unnecessary implicit instantiation?

Clang issues an error for the following code, whereas the GNU compiler does not. Based on the standard, I think that an implicit instantiation should not occur because the compiler is not yet allocating an object, and that would mean that Clang is incorrectly issuing an error and GNU is correct to not issue any error.

Is my understanding correct?

cat t.cpp

template class A;

template

struct B {

static A M;

};

template A B::M;

g++ -c t.cpp

clang -c t.cpp

t.cpp:8:36: error: implicit instantiation of undefined template ‘A’

template A B::M;

^

t.cpp:1:29: note: template is declared here

template class A;

^

1 warning and 1 error generated.

Thanks,
Troy

If there’s a different email list for C++ language questions like this, please let me know, since I’m trying establish which compiler’s behavior is correct before I try to change anything in Clang. The standard is a little fuzzy on this matter because it says that the instantiation occurs as needed, and one could argue that one does not need to know the size of a static data member in order to use the class type as part of another definition. Clang seems to want the whole definition of the class, including static data, to be fully defined before using it.

-Troy

I believe the rules are that since ‘M’ is not dependent on any template parameters, it can be checked without deferring until the point of instantiation. (& that it isn’t /required/ to be checked - it’s up to the compiler, so both GCC and Clang are correct here)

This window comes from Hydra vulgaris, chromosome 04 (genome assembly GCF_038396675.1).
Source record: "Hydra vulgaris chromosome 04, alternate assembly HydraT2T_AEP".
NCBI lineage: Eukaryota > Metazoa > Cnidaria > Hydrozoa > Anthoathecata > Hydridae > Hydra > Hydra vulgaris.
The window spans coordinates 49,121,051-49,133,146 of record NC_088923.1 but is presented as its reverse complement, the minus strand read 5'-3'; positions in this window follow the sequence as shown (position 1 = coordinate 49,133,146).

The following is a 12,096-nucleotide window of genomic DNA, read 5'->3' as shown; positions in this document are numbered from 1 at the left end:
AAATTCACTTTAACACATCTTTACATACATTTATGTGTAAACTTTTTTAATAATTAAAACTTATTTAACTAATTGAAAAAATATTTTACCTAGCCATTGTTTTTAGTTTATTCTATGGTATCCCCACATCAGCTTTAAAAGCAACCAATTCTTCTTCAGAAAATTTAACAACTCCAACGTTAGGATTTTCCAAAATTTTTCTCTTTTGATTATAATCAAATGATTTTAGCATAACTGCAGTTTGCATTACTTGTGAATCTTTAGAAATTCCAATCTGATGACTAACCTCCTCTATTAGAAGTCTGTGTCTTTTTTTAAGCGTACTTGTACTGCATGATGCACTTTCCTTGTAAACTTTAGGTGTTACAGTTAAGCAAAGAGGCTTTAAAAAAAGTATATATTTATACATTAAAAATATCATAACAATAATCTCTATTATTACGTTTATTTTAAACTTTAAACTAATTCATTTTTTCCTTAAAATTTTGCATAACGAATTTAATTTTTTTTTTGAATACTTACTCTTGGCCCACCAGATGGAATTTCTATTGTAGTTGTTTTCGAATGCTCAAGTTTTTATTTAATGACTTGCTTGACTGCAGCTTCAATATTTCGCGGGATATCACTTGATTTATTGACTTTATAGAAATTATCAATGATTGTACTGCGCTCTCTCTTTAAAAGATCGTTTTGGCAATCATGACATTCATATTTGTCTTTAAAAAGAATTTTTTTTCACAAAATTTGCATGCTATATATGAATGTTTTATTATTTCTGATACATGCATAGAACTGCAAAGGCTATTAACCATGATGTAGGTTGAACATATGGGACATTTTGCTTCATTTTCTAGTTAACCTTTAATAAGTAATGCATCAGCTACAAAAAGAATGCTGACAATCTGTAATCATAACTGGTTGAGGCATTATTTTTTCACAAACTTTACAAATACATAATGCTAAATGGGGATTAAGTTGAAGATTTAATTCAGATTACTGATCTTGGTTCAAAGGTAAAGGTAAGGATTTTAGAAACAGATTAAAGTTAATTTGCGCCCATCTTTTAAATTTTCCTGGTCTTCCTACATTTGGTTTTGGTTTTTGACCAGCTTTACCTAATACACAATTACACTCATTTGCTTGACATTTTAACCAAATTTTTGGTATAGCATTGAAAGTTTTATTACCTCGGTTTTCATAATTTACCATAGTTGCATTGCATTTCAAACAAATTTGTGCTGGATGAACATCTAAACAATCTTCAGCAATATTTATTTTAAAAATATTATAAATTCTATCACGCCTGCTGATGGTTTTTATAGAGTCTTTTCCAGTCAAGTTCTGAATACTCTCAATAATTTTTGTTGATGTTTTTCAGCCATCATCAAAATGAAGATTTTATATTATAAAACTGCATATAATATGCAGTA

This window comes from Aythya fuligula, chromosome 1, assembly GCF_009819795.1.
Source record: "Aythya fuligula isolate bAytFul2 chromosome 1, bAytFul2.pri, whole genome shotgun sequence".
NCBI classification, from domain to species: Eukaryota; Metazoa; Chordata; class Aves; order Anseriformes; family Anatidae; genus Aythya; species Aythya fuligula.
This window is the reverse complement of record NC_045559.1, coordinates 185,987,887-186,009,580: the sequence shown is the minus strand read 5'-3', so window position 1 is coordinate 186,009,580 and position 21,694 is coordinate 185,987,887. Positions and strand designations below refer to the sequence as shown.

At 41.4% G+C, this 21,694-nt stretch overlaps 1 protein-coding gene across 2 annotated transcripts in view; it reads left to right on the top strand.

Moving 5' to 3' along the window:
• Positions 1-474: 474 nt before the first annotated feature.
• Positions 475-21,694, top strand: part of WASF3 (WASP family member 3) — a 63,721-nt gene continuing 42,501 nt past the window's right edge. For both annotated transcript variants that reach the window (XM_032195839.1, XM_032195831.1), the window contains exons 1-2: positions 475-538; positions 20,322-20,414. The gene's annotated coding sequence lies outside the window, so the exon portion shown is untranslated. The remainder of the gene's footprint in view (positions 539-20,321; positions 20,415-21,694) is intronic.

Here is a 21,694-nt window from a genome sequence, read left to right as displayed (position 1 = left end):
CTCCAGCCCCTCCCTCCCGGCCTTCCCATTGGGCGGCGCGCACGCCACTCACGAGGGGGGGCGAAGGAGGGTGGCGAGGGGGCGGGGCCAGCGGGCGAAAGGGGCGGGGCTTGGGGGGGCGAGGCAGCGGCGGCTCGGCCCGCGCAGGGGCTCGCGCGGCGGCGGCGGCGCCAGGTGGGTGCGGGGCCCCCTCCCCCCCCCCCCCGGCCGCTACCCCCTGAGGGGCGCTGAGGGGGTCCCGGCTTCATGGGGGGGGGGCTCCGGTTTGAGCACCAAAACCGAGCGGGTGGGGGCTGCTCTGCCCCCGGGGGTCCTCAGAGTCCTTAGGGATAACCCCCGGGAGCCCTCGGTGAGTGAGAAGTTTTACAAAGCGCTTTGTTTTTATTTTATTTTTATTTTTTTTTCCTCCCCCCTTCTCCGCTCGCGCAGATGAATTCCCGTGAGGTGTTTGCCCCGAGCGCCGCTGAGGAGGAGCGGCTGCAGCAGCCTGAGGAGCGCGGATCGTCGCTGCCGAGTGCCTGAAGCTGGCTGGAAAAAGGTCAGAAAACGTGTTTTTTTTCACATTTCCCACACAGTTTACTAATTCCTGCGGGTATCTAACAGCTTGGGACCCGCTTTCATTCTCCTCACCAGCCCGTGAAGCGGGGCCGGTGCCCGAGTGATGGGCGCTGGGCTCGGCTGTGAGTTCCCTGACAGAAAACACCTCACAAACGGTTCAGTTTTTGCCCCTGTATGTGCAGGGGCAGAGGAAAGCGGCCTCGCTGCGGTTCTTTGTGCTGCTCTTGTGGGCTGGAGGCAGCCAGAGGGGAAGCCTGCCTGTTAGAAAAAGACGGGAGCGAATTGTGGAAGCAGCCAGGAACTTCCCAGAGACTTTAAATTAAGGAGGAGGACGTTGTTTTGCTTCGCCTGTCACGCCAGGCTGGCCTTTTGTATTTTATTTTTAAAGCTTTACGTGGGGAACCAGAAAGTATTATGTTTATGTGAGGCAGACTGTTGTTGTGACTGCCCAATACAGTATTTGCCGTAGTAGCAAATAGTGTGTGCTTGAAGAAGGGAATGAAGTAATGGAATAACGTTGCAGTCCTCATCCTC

Thank you. That would appear to contradict C++11 14.7.1 paragraph 8 which said “The implicit instantiation of a class template does not cause any static data members of that class to be implicitly instantiated.” This paragraph seems to have expanded into C++17 17.8.1 paragraph 10, but still includes static data members.

Could you explain how this example does not violate that language?

-Troy

I don’t think it’s instantiating the static member - it’s only type checking. (in the same way that “template struct foo { my_int x; };” would be invalid if “my_int” wasn’t previously defined)

Ah, here we go: from C++17, 17.6 [temp.res]p8:
“Knowing which names are type names allows the syntax of every template to be checked. The program is ill-formed, no diagnostic required, if:”
“(8.3) - a hypothetical instantiation of a template immediately following its definition would be ill-formed due to a construct that does not depend on a template parameter”

Sounds pretty convincing to me, at least.